Under the Individuals with Disabilities Education Act (IDEA) jurisdictions fall in one of four categories Meets Requirements, Needs Assistance, Needs Intervention and Needs Substantial Intervention. The new framework means that only 18 states or territories received the label of Meets Requirements. North Carolina is in the Needs Assistance group.

The importance of ensuring that special needs children receive a quality education should, of course, go without saying. Because students may have special needs does not mean that they should be relegated to classrooms in which they are not educated with the same fervor as their non-special needs classmates. It’s good that Duncan seems to want to advance this cause.

Unfortunately, his plan includes a major flaw in that the measure of proficiency used for both exceptional children and students without special needs under the new standards is a standardized test. Simply put, it is hard to think of any recent educational policy that succeeded based on high-stakes testing. For instance:

  • No Child Left Behind failed because of the unrealistic proposition that there could be 100% proficiency demonstrated through testing.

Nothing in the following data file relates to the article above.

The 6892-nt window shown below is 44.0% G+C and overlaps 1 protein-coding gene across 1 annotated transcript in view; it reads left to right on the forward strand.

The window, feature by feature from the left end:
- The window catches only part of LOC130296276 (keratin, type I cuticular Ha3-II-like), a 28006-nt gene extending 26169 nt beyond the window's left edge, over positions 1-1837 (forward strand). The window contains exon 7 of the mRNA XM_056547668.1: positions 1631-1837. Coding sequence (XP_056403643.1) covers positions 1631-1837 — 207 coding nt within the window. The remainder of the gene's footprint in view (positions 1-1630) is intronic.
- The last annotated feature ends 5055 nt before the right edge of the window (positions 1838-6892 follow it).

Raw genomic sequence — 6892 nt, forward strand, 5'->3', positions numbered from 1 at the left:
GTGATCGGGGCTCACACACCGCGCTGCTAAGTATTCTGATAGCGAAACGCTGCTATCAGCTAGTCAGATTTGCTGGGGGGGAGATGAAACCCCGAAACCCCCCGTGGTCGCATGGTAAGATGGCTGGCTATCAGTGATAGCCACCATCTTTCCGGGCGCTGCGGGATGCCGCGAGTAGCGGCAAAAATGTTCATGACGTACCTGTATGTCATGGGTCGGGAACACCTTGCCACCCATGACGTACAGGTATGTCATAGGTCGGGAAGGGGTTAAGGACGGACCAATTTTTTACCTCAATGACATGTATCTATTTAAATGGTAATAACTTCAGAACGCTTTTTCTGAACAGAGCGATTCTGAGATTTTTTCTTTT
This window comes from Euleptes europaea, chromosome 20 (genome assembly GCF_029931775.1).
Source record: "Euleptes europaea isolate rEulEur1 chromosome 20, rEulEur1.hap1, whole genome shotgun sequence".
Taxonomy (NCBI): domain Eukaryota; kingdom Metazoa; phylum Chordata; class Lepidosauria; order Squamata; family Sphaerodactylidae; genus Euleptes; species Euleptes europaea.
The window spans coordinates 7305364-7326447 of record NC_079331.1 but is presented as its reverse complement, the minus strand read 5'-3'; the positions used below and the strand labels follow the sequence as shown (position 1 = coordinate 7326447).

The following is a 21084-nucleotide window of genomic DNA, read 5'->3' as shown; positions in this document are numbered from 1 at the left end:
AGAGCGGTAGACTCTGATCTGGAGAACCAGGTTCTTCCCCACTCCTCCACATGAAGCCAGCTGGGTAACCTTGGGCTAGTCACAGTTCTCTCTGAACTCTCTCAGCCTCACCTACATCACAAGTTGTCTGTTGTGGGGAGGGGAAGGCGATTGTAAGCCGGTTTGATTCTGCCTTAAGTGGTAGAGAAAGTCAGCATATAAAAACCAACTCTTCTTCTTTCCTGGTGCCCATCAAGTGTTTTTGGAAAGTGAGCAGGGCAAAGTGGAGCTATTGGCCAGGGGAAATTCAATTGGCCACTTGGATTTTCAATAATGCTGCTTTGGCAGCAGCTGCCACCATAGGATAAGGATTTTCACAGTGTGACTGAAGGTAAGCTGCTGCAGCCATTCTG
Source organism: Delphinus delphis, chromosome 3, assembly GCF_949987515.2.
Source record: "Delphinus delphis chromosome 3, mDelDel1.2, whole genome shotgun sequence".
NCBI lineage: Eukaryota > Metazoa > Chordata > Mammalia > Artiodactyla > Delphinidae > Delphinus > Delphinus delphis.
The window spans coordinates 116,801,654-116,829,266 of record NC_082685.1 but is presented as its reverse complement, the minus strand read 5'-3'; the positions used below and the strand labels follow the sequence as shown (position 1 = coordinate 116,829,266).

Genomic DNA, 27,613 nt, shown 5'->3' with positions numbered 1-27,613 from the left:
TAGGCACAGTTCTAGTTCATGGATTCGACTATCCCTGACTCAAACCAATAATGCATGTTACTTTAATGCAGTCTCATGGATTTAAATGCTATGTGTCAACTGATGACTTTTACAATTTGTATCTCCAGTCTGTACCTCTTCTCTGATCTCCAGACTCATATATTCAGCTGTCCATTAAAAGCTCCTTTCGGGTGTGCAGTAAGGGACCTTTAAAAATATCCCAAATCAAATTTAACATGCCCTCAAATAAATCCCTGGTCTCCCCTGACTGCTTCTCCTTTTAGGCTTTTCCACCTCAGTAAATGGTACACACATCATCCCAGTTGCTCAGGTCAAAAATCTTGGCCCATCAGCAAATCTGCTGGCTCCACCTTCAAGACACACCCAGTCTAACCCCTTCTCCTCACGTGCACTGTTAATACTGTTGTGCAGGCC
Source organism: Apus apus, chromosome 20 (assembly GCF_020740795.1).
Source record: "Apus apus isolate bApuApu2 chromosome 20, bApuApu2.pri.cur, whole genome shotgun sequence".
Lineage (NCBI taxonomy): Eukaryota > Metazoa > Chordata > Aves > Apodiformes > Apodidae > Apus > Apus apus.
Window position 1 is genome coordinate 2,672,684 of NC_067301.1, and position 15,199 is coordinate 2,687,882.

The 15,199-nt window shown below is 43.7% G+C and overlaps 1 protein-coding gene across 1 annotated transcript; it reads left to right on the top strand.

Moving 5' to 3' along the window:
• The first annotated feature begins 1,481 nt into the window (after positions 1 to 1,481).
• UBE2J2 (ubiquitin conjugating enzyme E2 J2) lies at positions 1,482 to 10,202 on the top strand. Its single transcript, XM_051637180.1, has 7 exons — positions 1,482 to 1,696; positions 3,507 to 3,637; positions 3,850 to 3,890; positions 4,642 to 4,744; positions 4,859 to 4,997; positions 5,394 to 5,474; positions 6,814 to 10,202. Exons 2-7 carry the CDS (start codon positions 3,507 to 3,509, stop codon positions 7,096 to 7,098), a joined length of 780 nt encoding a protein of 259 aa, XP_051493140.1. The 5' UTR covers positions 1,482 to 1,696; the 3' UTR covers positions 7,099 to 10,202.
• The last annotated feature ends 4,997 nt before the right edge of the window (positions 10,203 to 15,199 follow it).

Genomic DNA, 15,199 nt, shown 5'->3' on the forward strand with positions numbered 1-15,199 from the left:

• Merit pay” for teachers is based on grades on standardized tests. There is little evidence, however, to show that teachers are more successful in raising test scores because they will receive extra pay.
  • Charter schools become less likely to be the “laboratories of innovation” they were supposed to be because their accountability is measured by the same high-stakes tests that traditional public schools are.
  • North Carolina’s Excellent Public Schools Act (ESPA), which passed in 2012, is rife with problems of high-stakes testing and over-testing – most notably the scheme to retain 3rd grade students who do not show reading proficiency on the End-of-Grade test. Indeed, the “Read to Achieve” section of the (ESPA) sent parents of 3rd graders and students themselves into a frenzy because students were being over-tested by mini-quizzes.